Identifying and Coping with Stress

INTRODUCTION

After a recent trip to Egypt, I was strongly reminded of the body’s response to stress, and my own unique flavour of discomfort it causes. The constant barrage of the noise of horns in the busy streets, people at every corner in your face trying to squeeze money from you, the extreme heat — reaching 40degC+ some days, and the pollution — both the physical stress and the mental stress of knowing the damage it’s doing.

This barrage of mental and physical stress on the body was the opening point for me to get very ill, and on the back end of this made me reflect on the impact of stress on the mind and body and how we can better combat it.

Robert Sapolsky: ‘We’ve evolved to be smart enough to make ourselves sick’

This post will briefly identify why we get stressed and why it varies individually, identifying stressors and using tools and systems to combat stress.

STRESS

Some stress is important, we would die without its effects. The release of cortisol wakes us and helps to regulate out circadian cycle, the right levels of stress releases cortisol and epinephrine which actually improves memory and can boost the immune system. Not only that, but we seek stress through on a rollercoaster or eating a spicy meal. So why can it cause so much damage?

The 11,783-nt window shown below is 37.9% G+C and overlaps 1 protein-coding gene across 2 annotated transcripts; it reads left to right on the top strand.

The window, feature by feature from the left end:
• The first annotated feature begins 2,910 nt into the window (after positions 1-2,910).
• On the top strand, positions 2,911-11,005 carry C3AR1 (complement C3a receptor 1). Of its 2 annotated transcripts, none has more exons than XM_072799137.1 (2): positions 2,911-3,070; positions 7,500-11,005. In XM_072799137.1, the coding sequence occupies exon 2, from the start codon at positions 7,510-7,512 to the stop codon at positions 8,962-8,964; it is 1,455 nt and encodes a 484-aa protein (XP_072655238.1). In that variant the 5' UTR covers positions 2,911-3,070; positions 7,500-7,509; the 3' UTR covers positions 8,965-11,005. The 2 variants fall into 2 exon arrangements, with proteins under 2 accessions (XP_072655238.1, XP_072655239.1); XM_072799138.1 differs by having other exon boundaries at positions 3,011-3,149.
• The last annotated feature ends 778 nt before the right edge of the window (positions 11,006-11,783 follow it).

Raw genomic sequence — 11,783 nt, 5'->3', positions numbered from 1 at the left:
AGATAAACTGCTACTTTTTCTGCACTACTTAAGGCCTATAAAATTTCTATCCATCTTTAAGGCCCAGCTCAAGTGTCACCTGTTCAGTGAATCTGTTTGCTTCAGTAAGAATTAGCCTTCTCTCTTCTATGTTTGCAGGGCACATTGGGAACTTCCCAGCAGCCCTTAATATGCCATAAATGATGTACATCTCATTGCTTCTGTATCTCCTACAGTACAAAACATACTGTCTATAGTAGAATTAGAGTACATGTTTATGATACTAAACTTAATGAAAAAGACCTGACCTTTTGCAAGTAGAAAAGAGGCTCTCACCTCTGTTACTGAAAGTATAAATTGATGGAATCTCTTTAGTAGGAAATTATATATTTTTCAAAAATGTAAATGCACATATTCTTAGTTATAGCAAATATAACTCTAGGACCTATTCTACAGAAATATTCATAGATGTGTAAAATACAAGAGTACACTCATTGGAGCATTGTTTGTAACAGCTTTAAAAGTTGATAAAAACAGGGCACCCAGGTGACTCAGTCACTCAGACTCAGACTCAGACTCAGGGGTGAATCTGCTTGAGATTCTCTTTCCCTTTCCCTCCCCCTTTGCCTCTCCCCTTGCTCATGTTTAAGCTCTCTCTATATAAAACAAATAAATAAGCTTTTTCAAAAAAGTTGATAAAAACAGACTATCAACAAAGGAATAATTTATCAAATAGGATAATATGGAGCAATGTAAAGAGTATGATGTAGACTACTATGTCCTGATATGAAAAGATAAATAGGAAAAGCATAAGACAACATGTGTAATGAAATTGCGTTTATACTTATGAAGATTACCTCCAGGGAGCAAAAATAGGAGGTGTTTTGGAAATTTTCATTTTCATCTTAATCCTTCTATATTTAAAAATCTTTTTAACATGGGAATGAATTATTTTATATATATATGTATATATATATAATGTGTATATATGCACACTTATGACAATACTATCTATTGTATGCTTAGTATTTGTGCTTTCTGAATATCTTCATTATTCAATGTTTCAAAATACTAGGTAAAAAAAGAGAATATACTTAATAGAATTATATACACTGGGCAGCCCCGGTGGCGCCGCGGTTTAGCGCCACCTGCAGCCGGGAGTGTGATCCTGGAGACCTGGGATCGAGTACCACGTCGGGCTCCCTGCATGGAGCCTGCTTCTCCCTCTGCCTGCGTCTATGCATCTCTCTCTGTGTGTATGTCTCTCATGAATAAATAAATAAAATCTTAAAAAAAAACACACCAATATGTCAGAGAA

It is the levels of stressors we are subjected to (environment), how we much subjectively relate to them (hormone levels released), and how sensitive our brain is to them (number of receptors, their sensitivity etc) that can create an imbalance.

We evolved from our basic reptilian brain that had autonomic responses to external stimulus, to then receiving emotional responses from social interactions with other animals, to now being able to consciously think our way into stress. With the same basic hormones and neuron structure at work, no wonder we can struggle, but what might tip the balance further?

INDIVIDUAL RESPONSES TO STRESS